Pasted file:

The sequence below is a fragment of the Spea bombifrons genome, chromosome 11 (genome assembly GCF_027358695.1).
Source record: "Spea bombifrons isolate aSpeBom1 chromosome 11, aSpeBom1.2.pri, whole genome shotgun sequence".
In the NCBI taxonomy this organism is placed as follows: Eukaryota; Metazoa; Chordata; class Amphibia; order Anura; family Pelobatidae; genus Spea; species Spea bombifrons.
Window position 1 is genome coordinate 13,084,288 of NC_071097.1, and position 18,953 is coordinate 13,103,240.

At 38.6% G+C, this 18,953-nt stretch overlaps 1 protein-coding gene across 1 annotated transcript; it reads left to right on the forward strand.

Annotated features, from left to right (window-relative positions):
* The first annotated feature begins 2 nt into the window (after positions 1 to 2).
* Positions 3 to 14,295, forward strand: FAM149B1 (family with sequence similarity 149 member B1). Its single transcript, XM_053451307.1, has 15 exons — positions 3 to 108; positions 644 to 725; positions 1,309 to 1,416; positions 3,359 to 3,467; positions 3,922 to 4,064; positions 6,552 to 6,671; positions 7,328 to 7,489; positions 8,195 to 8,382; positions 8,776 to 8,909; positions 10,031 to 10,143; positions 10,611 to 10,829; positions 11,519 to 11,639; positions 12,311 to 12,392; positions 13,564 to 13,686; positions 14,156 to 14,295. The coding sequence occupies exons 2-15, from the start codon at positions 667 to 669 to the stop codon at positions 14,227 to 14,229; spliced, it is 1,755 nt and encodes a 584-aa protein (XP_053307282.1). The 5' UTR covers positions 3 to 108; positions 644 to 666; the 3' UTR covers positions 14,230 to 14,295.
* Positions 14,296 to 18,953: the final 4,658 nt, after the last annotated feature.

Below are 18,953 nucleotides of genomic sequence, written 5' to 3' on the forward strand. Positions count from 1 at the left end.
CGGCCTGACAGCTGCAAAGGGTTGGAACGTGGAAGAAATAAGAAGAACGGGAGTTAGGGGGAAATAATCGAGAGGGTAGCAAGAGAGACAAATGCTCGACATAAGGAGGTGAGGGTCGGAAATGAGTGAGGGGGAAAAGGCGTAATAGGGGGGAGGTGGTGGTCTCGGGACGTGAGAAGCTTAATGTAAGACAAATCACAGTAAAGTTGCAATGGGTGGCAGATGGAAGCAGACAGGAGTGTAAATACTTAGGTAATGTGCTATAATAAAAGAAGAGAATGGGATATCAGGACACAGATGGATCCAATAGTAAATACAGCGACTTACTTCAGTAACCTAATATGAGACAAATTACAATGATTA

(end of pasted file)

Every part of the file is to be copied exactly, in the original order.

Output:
The sequence below is a fragment of the Spea bombifrons genome, chromosome 11 (genome assembly GCF_027358695.1).
Source record: "Spea bombifrons isolate aSpeBom1 chromosome 11, aSpeBom1.2.pri, whole genome shotgun sequence".
In the NCBI taxonomy this organism is placed as follows: Eukaryota; Metazoa; Chordata; class Amphibia; order Anura; family Pelobatidae; genus Spea; species Spea bombifrons.
Window position 1 is genome coordinate 13,084,288 of NC_071097.1, and position 18,953 is coordinate 13,103,240.

At 38.6% G+C, this 18,953-nt stretch overlaps 1 protein-coding gene across 1 annotated transcript; it reads left to right on the forward strand.

Annotated features, from left to right (window-relative positions):
* The first annotated feature begins 2 nt into the window (after positions 1 to 2).
* Positions 3 to 14,295, forward strand: FAM149B1 (family with sequence similarity 149 member B1). Its single transcript, XM_053451307.1, has 15 exons — positions 3 to 108; positions 644 to 725; positions 1,309 to 1,416; positions 3,359 to 3,467; positions 3,922 to 4,064; positions 6,552 to 6,671; positions 7,328 to 7,489; positions 8,195 to 8,382; positions 8,776 to 8,909; positions 10,031 to 10,143; positions 10,611 to 10,829; positions 11,519 to 11,639; positions 12,311 to 12,392; positions 13,564 to 13,686; positions 14,156 to 14,295. The coding sequence occupies exons 2-15, from the start codon at positions 667 to 669 to the stop codon at positions 14,227 to 14,229; spliced, it is 1,755 nt and encodes a 584-aa protein (XP_053307282.1). The 5' UTR covers positions 3 to 108; positions 644 to 666; the 3' UTR covers positions 14,230 to 14,295.
* Positions 14,296 to 18,953: the final 4,658 nt, after the last annotated feature.

Below are 18,953 nucleotides of genomic sequence, written 5' to 3' on the forward strand. Positions count from 1 at the left end.
CGGCCTGACAGCTGCAAAGGGTTGGAACGTGGAAGAAATAAGAAGAACGGGAGTTAGGGGGAAATAATCGAGAGGGTAGCAAGAGAGACAAATGCTCGACATAAGGAGGTGAGGGTCGGAAATGAGTGAGGGGGAAAAGGCGTAATAGGGGGGAGGTGGTGGTCTCGGGACGTGAGAAGCTTAATGTAAGACAAATCACAGTAAAGTTGCAATGGGTGGCAGATGGAAGCAGACAGGAGTGTAAATACTTAGGTAATGTGCTATAATAAAAGAAGAGAATGGGATATCAGGACACAGATGGATCCAATAGTAAATACAGCGACTTACTTCAGTAACCTAATATGAGACAAATTACAATGATTA